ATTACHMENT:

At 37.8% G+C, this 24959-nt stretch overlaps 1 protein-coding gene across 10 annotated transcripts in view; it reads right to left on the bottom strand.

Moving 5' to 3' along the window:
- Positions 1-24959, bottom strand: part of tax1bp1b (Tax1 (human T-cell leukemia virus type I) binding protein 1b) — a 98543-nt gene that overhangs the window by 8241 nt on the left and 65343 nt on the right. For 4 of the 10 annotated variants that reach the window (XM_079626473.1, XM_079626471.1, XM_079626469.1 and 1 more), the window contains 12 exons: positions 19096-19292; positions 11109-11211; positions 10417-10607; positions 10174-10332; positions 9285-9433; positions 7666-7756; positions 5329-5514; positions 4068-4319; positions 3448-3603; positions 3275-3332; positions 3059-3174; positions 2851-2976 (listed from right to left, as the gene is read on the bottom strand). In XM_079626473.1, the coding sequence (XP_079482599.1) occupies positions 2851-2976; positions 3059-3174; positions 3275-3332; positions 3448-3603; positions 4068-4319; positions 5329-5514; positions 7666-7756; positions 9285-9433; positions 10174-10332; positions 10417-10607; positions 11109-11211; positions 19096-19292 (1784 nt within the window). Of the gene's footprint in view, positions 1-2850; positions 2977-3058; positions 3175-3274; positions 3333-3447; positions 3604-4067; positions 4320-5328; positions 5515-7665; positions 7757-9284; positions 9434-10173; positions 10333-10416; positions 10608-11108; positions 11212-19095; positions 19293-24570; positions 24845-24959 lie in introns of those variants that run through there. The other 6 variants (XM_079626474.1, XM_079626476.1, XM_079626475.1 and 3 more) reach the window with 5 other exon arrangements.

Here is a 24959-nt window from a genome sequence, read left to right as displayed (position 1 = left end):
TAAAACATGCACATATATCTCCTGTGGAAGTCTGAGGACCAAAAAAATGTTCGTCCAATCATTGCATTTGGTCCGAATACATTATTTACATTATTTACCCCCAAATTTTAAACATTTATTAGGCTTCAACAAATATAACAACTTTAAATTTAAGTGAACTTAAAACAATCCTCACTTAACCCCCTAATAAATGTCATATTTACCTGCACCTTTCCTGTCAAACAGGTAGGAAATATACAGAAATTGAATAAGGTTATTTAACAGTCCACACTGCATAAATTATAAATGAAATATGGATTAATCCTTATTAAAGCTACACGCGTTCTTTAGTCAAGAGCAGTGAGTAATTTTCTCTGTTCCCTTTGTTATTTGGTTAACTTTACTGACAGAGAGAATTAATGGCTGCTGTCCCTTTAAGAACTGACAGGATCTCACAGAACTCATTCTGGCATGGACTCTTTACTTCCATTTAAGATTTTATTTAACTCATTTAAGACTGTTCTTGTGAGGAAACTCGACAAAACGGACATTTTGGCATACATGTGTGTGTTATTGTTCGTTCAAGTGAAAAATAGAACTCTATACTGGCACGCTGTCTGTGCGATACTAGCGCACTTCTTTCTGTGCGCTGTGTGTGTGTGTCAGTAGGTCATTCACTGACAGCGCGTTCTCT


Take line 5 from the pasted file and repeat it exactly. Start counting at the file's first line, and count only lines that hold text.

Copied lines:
TAAAACATGCACATATATCTCCTGTGGAAGTCTGAGGACCAAAAAAATGTTCGTCCAATCATTGCATTTGGTCCGAATACATTATTTACATTATTTACCCCCAAATTTTAAACATTTATTAGGCTTCAACAAATATAACAACTTTAAATTTAAGTGAACTTAAAACAATCCTCACTTAACCCCCTAATAAATGTCATATTTACCTGCACCTTTCCTGTCAAACAGGTAGGAAATATACAGAAATTGAATAAGGTTATTTAACAGTCCACACTGCATAAATTATAAATGAAATATGGATTAATCCTTATTAAAGCTACACGCGTTCTTTAGTCAAGAGCAGTGAGTAATTTTCTCTGTTCCCTTTGTTATTTGGTTAACTTTACTGACAGAGAGAATTAATGGCTGCTGTCCCTTTAAGAACTGACAGGATCTCACAGAACTCATTCTGGCATGGACTCTTTACTTCCATTTAAGATTTTATTTAACTCATTTAAGACTGTTCTTGTGAGGAAACTCGACAAAACGGACATTTTGGCATACATGTGTGTGTTATTGTTCGTTCAAGTGAAAAATAGAACTCTATACTGGCACGCTGTCTGTGCGATACTAGCGCACTTCTTTCTGTGCGCTGTGTGTGTGTGTCAGTAGGTCATTCACTGACAGCGCGTTCTCT